mVertexArrayData[0] = static_cast<GLfloat>(x); mVertexArrayData[1] = static_cast<GLfloat>(y + h); mVertexArrayData[2] = 0;
        mVertexArrayData[3] = static_cast<GLfloat>(x); mVertexArrayData[4] = static_cast<GLfloat>(y); mVertexArrayData[5] = 0;
        mVertexArrayData[6] = static_cast<GLfloat>(x + w); mVertexArrayData[7] = static_cast<GLfloat>(y); mVertexArrayData[8] = 0;
        mVertexArrayData[9] = static_cast<GLfloat>(x + w); mVertexArrayData[10] = static_cast<GLfloat>(y); mVertexArrayData[11] = 0;
        mVertexArrayData[12] = static_cast<GLfloat>(x + w);    mVertexArrayData[13] = static_cast<GLfloat>(y + h); mVertexArrayData[14] = 0;
        mVertexArrayData[15] = static_cast<GLfloat>(x);    mVertexArrayData[16] = static_cast<GLfloat>(y + h); mVertexArrayData[17] = 0;
        glGenVertexArrays(1, &mVertexArray); // Create our Vertex Array Object
        glBindVertexArray(mVertexArray); // Bind our Vertex Array Object so we can use it
        glGenBuffers(1, &mVertexBufferObject); // Generate our Vertex Buffer Object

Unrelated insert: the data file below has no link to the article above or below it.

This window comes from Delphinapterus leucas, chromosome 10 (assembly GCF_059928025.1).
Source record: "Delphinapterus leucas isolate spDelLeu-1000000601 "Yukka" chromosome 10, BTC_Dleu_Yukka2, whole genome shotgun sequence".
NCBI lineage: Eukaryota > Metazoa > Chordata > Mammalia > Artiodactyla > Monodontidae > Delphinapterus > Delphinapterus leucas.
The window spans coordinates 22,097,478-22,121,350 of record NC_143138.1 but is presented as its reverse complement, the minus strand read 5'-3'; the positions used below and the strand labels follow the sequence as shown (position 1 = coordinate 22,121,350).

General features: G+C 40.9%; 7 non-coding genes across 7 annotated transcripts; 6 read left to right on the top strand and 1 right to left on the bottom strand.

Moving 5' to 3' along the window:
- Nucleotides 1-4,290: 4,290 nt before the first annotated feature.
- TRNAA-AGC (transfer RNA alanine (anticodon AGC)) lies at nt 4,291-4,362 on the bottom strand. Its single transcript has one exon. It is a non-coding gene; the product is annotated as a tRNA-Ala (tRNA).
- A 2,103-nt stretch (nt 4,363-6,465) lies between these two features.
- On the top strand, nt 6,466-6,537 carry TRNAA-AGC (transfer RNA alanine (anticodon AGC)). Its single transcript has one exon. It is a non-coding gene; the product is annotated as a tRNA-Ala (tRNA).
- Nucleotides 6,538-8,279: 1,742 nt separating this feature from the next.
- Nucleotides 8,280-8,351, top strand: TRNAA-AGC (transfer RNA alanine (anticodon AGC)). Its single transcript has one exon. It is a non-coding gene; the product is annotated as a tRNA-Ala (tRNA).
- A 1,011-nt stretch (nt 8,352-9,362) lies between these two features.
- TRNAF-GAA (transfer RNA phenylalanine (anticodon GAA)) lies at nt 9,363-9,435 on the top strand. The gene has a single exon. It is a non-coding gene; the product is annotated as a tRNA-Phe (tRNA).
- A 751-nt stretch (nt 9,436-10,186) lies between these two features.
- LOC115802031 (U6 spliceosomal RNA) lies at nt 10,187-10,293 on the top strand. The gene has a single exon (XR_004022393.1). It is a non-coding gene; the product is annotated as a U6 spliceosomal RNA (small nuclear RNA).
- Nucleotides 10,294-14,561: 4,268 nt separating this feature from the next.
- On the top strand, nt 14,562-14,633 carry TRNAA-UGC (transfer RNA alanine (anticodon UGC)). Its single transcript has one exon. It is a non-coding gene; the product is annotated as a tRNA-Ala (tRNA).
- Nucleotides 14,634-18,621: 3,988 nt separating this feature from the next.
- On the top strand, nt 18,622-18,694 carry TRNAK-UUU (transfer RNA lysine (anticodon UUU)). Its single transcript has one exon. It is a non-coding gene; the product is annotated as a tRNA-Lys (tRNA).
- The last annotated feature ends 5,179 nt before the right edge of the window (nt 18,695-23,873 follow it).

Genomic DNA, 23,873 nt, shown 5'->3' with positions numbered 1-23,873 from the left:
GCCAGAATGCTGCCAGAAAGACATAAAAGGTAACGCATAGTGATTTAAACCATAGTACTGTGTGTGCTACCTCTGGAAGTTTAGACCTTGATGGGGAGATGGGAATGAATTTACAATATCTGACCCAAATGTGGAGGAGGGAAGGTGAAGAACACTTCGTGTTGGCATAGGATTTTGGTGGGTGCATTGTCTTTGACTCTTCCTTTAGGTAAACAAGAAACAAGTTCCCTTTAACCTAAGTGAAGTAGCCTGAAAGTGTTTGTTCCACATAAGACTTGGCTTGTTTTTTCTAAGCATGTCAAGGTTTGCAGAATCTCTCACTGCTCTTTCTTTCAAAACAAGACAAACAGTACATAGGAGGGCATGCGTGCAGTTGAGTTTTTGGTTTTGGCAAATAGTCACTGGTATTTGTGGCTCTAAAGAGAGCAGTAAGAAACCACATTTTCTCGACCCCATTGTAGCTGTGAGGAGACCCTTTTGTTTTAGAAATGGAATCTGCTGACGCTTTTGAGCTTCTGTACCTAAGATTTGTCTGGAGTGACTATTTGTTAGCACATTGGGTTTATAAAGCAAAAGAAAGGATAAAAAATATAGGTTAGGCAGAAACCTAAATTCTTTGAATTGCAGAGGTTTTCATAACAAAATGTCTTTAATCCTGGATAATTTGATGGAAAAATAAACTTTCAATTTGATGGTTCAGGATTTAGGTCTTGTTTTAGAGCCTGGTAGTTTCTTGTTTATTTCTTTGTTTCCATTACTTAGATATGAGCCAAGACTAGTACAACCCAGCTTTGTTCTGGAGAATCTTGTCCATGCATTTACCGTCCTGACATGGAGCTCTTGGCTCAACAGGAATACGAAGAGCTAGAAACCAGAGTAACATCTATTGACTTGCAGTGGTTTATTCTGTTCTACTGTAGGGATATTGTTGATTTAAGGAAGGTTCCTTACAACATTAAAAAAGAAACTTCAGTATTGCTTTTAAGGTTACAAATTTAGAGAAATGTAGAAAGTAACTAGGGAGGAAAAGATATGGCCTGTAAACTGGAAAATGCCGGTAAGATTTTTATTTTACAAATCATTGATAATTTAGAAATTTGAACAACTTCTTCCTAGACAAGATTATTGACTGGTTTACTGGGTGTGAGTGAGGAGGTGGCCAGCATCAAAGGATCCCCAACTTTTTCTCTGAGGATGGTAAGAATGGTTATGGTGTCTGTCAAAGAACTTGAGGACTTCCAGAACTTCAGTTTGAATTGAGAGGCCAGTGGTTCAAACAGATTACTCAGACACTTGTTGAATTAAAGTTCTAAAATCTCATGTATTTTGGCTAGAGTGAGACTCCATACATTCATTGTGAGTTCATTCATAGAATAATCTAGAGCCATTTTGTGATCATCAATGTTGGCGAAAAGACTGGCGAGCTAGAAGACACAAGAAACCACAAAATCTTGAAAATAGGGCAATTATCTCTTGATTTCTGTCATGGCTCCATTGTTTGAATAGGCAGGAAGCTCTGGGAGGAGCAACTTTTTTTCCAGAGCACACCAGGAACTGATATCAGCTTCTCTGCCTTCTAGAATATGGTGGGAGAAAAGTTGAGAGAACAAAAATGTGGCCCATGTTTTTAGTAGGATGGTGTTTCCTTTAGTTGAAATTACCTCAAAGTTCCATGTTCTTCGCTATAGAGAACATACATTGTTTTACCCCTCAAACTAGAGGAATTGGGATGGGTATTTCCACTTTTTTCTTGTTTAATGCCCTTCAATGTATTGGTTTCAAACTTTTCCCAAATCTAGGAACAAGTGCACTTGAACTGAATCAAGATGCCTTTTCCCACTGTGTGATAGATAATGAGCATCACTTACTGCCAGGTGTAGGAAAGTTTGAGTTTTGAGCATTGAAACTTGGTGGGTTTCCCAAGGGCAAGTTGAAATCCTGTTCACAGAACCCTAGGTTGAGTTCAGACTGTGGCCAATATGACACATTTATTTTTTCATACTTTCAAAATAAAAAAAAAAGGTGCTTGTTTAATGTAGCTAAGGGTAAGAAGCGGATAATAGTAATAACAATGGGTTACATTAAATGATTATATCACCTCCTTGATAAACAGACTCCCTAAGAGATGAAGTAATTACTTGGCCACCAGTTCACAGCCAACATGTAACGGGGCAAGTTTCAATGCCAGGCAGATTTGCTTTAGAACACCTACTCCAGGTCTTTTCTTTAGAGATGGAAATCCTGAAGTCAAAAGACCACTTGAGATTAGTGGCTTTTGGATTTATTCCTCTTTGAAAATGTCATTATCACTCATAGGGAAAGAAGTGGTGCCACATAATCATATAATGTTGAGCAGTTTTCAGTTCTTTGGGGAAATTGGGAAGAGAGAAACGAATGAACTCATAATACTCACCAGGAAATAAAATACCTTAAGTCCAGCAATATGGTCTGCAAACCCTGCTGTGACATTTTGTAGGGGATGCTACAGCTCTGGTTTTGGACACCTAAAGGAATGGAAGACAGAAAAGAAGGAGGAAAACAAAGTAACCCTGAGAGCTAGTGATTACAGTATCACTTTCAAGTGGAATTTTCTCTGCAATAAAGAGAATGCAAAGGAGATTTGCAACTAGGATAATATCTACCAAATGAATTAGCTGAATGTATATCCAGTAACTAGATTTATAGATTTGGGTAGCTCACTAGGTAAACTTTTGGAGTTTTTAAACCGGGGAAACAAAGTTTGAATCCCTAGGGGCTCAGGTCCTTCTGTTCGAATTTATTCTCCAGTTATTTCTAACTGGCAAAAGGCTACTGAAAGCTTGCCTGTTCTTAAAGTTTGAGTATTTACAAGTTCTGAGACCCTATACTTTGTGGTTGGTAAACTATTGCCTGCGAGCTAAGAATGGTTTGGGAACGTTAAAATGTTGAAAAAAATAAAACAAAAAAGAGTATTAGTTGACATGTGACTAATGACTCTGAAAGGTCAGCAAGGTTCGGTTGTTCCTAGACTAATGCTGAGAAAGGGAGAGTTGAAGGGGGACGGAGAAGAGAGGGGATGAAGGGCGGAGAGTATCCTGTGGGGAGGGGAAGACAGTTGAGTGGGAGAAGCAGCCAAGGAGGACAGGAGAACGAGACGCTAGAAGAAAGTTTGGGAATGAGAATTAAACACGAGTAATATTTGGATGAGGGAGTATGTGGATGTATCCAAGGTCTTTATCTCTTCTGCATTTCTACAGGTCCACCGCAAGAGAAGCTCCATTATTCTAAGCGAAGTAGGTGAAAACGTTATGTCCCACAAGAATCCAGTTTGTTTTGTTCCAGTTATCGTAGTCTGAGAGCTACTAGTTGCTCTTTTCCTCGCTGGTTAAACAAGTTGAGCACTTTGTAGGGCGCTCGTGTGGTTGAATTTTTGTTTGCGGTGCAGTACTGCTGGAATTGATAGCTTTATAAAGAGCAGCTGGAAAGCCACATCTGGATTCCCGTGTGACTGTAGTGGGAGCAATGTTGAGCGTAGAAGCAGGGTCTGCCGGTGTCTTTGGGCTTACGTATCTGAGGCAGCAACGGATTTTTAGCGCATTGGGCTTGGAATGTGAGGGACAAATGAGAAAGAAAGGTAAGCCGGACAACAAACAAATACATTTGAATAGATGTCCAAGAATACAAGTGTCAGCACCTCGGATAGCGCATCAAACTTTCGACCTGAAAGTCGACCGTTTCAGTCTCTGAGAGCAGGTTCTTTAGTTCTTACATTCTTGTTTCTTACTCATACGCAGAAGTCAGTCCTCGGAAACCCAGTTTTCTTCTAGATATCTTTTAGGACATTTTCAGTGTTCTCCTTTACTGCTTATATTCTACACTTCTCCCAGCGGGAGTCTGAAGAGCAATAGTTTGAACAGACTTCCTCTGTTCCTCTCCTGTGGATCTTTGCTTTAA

glBindBuffer(GL_ARRAY_BUFFER, mVertexBufferObject); // Bind our Vertex Buffer Object
        glBufferData(GL_ARRAY_BUFFER, 18 * sizeof(GLfloat), mVertexArrayData, GL_STATIC_DRAW); // Set the size and data of our VBO and set it to STATIC_DRAW
        glVertexAttribPointer((GLuint)0, 3, GL_FLOAT, GL_FALSE, 0, 0); // Set up our vertex attributes pointer
        glEnableVertexAttribArray(0); // Disable our Vertex Array Object
        glBindVertexArray(0); // Disable our Vertex Buffer Object
        delete [] mVertexArrayData;

    First fillVertexArray() is called passing in an x and y coordinate where we want the object to draw and usually pass in an image width and height (or box width and height).

    drawVertexArray() is called right after.

    The shaders that are used are basic, just getting vertices and assigning a color to the whole thing.

  4. #4
    Member Regular Contributor
    Join Date
    Aug 2008
    If your clear the screen in drawVertexArray, then each call you make to it will clear the screen of previous contents.

  5. #5
    Quote Originally Posted by Dan Bartlett View Post